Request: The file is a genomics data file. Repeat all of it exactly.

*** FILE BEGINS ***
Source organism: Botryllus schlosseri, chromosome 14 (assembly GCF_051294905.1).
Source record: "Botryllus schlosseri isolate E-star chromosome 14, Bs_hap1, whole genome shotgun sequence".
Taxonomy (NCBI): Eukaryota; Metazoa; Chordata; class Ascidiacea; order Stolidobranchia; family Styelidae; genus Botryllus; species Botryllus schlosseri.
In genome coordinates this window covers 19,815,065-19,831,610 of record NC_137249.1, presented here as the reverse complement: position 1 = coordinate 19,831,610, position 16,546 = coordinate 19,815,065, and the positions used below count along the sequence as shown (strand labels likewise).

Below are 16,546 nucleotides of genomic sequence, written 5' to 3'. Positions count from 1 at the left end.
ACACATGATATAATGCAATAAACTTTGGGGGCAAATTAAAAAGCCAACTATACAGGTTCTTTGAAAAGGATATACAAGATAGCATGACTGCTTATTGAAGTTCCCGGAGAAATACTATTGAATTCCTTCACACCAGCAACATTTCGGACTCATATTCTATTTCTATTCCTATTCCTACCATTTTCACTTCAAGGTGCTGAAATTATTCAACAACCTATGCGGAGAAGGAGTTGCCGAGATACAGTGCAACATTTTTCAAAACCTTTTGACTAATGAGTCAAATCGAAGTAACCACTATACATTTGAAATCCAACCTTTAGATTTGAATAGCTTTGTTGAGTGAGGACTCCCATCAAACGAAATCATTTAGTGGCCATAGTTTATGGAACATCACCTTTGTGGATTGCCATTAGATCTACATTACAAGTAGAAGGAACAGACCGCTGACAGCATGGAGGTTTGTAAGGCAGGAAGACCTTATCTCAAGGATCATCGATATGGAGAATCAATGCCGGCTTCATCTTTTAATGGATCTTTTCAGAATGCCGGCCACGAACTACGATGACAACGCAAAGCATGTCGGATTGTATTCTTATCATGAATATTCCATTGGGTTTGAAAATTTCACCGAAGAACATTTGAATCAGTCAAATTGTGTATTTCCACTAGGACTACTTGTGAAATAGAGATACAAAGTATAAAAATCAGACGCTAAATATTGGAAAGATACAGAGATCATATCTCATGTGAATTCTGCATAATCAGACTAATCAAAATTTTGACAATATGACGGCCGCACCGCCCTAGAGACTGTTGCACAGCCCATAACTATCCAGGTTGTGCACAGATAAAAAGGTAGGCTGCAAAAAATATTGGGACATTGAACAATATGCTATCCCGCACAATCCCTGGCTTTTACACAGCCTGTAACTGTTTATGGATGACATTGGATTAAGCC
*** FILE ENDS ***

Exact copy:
Source organism: Botryllus schlosseri, chromosome 14 (assembly GCF_051294905.1).
Source record: "Botryllus schlosseri isolate E-star chromosome 14, Bs_hap1, whole genome shotgun sequence".
Taxonomy (NCBI): Eukaryota; Metazoa; Chordata; class Ascidiacea; order Stolidobranchia; family Styelidae; genus Botryllus; species Botryllus schlosseri.
In genome coordinates this window covers 19,815,065-19,831,610 of record NC_137249.1, presented here as the reverse complement: position 1 = coordinate 19,831,610, position 16,546 = coordinate 19,815,065, and the positions used below count along the sequence as shown (strand labels likewise).

Below are 16,546 nucleotides of genomic sequence, written 5' to 3'. Positions count from 1 at the left end.
ACACATGATATAATGCAATAAACTTTGGGGGCAAATTAAAAAGCCAACTATACAGGTTCTTTGAAAAGGATATACAAGATAGCATGACTGCTTATTGAAGTTCCCGGAGAAATACTATTGAATTCCTTCACACCAGCAACATTTCGGACTCATATTCTATTTCTATTCCTATTCCTACCATTTTCACTTCAAGGTGCTGAAATTATTCAACAACCTATGCGGAGAAGGAGTTGCCGAGATACAGTGCAACATTTTTCAAAACCTTTTGACTAATGAGTCAAATCGAAGTAACCACTATACATTTGAAATCCAACCTTTAGATTTGAATAGCTTTGTTGAGTGAGGACTCCCATCAAACGAAATCATTTAGTGGCCATAGTTTATGGAACATCACCTTTGTGGATTGCCATTAGATCTACATTACAAGTAGAAGGAACAGACCGCTGACAGCATGGAGGTTTGTAAGGCAGGAAGACCTTATCTCAAGGATCATCGATATGGAGAATCAATGCCGGCTTCATCTTTTAATGGATCTTTTCAGAATGCCGGCCACGAACTACGATGACAACGCAAAGCATGTCGGATTGTATTCTTATCATGAATATTCCATTGGGTTTGAAAATTTCACCGAAGAACATTTGAATCAGTCAAATTGTGTATTTCCACTAGGACTACTTGTGAAATAGAGATACAAAGTATAAAAATCAGACGCTAAATATTGGAAAGATACAGAGATCATATCTCATGTGAATTCTGCATAATCAGACTAATCAAAATTTTGACAATATGACGGCCGCACCGCCCTAGAGACTGTTGCACAGCCCATAACTATCCAGGTTGTGCACAGATAAAAAGGTAGGCTGCAAAAAATATTGGGACATTGAACAATATGCTATCCCGCACAATCCCTGGCTTTTACACAGCCTGTAACTGTTTATGGATGACATTGGATTAAGCC